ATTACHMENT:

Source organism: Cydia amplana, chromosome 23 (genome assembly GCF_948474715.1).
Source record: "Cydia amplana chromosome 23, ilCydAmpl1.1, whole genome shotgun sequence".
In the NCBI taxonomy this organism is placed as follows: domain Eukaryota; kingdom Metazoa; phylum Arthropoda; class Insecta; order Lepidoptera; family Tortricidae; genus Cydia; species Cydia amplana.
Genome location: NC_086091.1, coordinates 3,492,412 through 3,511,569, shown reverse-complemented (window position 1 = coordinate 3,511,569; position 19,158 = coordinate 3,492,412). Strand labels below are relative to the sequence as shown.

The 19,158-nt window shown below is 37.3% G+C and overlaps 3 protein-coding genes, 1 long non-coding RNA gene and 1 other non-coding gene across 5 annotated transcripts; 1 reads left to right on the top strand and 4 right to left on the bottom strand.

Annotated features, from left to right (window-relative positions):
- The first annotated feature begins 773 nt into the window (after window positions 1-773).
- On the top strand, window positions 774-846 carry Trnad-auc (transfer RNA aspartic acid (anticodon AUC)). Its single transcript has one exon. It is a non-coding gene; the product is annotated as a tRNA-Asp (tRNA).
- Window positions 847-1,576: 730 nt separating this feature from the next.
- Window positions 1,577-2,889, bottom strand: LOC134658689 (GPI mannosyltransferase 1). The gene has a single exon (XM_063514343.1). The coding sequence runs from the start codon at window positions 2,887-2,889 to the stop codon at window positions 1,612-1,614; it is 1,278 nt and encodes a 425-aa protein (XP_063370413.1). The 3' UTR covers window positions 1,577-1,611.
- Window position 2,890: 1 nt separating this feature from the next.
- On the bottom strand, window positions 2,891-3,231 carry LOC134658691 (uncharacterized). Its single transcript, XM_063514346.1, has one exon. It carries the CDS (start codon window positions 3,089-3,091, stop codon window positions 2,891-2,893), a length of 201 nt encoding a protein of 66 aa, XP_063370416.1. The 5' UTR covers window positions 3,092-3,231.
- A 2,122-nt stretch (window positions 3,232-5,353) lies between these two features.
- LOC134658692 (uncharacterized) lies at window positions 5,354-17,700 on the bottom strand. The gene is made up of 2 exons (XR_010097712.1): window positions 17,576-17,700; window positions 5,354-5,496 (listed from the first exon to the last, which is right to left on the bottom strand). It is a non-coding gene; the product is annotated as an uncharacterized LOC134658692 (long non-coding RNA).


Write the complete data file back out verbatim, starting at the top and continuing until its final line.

Source organism: Cydia amplana, chromosome 23 (genome assembly GCF_948474715.1).
Source record: "Cydia amplana chromosome 23, ilCydAmpl1.1, whole genome shotgun sequence".
In the NCBI taxonomy this organism is placed as follows: domain Eukaryota; kingdom Metazoa; phylum Arthropoda; class Insecta; order Lepidoptera; family Tortricidae; genus Cydia; species Cydia amplana.
Genome location: NC_086091.1, coordinates 3,492,412 through 3,511,569, shown reverse-complemented (window position 1 = coordinate 3,511,569; position 19,158 = coordinate 3,492,412). Strand labels below are relative to the sequence as shown.

The 19,158-nt window shown below is 37.3% G+C and overlaps 3 protein-coding genes, 1 long non-coding RNA gene and 1 other non-coding gene across 5 annotated transcripts; 1 reads left to right on the top strand and 4 right to left on the bottom strand.

Annotated features, from left to right (window-relative positions):
- The first annotated feature begins 773 nt into the window (after window positions 1-773).
- On the top strand, window positions 774-846 carry Trnad-auc (transfer RNA aspartic acid (anticodon AUC)). Its single transcript has one exon. It is a non-coding gene; the product is annotated as a tRNA-Asp (tRNA).
- Window positions 847-1,576: 730 nt separating this feature from the next.
- Window positions 1,577-2,889, bottom strand: LOC134658689 (GPI mannosyltransferase 1). The gene has a single exon (XM_063514343.1). The coding sequence runs from the start codon at window positions 2,887-2,889 to the stop codon at window positions 1,612-1,614; it is 1,278 nt and encodes a 425-aa protein (XP_063370413.1). The 3' UTR covers window positions 1,577-1,611.
- Window position 2,890: 1 nt separating this feature from the next.
- On the bottom strand, window positions 2,891-3,231 carry LOC134658691 (uncharacterized). Its single transcript, XM_063514346.1, has one exon. It carries the CDS (start codon window positions 3,089-3,091, stop codon window positions 2,891-2,893), a length of 201 nt encoding a protein of 66 aa, XP_063370416.1. The 5' UTR covers window positions 3,092-3,231.
- A 2,122-nt stretch (window positions 3,232-5,353) lies between these two features.
- LOC134658692 (uncharacterized) lies at window positions 5,354-17,700 on the bottom strand. The gene is made up of 2 exons (XR_010097712.1): window positions 17,576-17,700; window positions 5,354-5,496 (listed from the first exon to the last, which is right to left on the bottom strand). It is a non-coding gene; the product is annotated as an uncharacterized LOC134658692 (long non-coding RNA).